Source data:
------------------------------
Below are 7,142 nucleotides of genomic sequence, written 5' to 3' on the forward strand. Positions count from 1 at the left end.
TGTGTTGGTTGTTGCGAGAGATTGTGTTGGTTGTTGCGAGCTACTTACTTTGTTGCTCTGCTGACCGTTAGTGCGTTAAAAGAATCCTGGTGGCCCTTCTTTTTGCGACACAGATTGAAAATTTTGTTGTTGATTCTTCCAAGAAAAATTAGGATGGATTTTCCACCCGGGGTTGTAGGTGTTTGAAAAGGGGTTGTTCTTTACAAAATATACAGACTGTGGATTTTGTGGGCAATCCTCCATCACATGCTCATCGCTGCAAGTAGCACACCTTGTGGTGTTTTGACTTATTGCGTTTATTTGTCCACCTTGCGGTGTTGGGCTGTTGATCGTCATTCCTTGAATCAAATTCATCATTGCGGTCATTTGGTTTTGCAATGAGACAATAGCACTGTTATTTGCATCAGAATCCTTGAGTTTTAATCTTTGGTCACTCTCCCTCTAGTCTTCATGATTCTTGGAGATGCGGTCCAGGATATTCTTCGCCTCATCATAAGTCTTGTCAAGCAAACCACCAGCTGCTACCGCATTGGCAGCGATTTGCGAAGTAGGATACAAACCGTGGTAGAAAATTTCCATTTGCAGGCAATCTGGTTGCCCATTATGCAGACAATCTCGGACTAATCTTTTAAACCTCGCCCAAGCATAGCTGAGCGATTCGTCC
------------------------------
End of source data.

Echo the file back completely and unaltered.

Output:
Below are 7,142 nucleotides of genomic sequence, written 5' to 3' on the forward strand. Positions count from 1 at the left end.
TGTGTTGGTTGTTGCGAGAGATTGTGTTGGTTGTTGCGAGCTACTTACTTTGTTGCTCTGCTGACCGTTAGTGCGTTAAAAGAATCCTGGTGGCCCTTCTTTTTGCGACACAGATTGAAAATTTTGTTGTTGATTCTTCCAAGAAAAATTAGGATGGATTTTCCACCCGGGGTTGTAGGTGTTTGAAAAGGGGTTGTTCTTTACAAAATATACAGACTGTGGATTTTGTGGGCAATCCTCCATCACATGCTCATCGCTGCAAGTAGCACACCTTGTGGTGTTTTGACTTATTGCGTTTATTTGTCCACCTTGCGGTGTTGGGCTGTTGATCGTCATTCCTTGAATCAAATTCATCATTGCGGTCATTTGGTTTTGCAATGAGACAATAGCACTGTTATTTGCATCAGAATCCTTGAGTTTTAATCTTTGGTCACTCTCCCTCTAGTCTTCATGATTCTTGGAGATGCGGTCCAGGATATTCTTCGCCTCATCATAAGTCTTGTCAAGCAAACCACCAGCTGCTACCGCATTGGCAGCGATTTGCGAAGTAGGATACAAACCGTGGTAGAAAATTTCCATTTGCAGGCAATCTGGTTGCCCATTATGCAGACAATCTCGGACTAATCTTTTAAACCTCGCCCAAGCATAGCTGAGCGATTCGTCC